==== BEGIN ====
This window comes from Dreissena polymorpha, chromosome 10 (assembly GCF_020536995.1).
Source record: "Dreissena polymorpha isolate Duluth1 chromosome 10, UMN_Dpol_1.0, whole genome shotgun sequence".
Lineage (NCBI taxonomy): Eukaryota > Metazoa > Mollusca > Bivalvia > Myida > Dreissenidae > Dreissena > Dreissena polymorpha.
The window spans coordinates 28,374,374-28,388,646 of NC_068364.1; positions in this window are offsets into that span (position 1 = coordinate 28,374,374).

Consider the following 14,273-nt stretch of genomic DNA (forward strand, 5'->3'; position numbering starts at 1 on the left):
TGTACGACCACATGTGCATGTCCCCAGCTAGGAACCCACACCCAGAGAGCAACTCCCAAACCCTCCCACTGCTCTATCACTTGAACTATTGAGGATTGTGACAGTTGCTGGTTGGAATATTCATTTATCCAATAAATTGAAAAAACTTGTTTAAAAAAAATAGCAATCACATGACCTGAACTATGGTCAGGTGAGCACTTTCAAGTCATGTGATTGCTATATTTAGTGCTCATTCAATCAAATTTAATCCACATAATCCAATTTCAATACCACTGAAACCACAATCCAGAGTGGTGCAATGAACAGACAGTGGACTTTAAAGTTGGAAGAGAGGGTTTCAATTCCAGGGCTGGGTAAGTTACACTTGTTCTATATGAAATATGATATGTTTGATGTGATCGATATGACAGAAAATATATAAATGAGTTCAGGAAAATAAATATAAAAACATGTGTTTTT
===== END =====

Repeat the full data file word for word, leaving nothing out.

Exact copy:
This window comes from Dreissena polymorpha, chromosome 10 (assembly GCF_020536995.1).
Source record: "Dreissena polymorpha isolate Duluth1 chromosome 10, UMN_Dpol_1.0, whole genome shotgun sequence".
Lineage (NCBI taxonomy): Eukaryota > Metazoa > Mollusca > Bivalvia > Myida > Dreissenidae > Dreissena > Dreissena polymorpha.
The window spans coordinates 28,374,374-28,388,646 of NC_068364.1; positions in this window are offsets into that span (position 1 = coordinate 28,374,374).

Consider the following 14,273-nt stretch of genomic DNA (forward strand, 5'->3'; position numbering starts at 1 on the left):
TGTACGACCACATGTGCATGTCCCCAGCTAGGAACCCACACCCAGAGAGCAACTCCCAAACCCTCCCACTGCTCTATCACTTGAACTATTGAGGATTGTGACAGTTGCTGGTTGGAATATTCATTTATCCAATAAATTGAAAAAACTTGTTTAAAAAAAATAGCAATCACATGACCTGAACTATGGTCAGGTGAGCACTTTCAAGTCATGTGATTGCTATATTTAGTGCTCATTCAATCAAATTTAATCCACATAATCCAATTTCAATACCACTGAAACCACAATCCAGAGTGGTGCAATGAACAGACAGTGGACTTTAAAGTTGGAAGAGAGGGTTTCAATTCCAGGGCTGGGTAAGTTACACTTGTTCTATATGAAATATGATATGTTTGATGTGATCGATATGACAGAAAATATATAAATGAGTTCAGGAAAATAAATATAAAAACATGTGTTTTT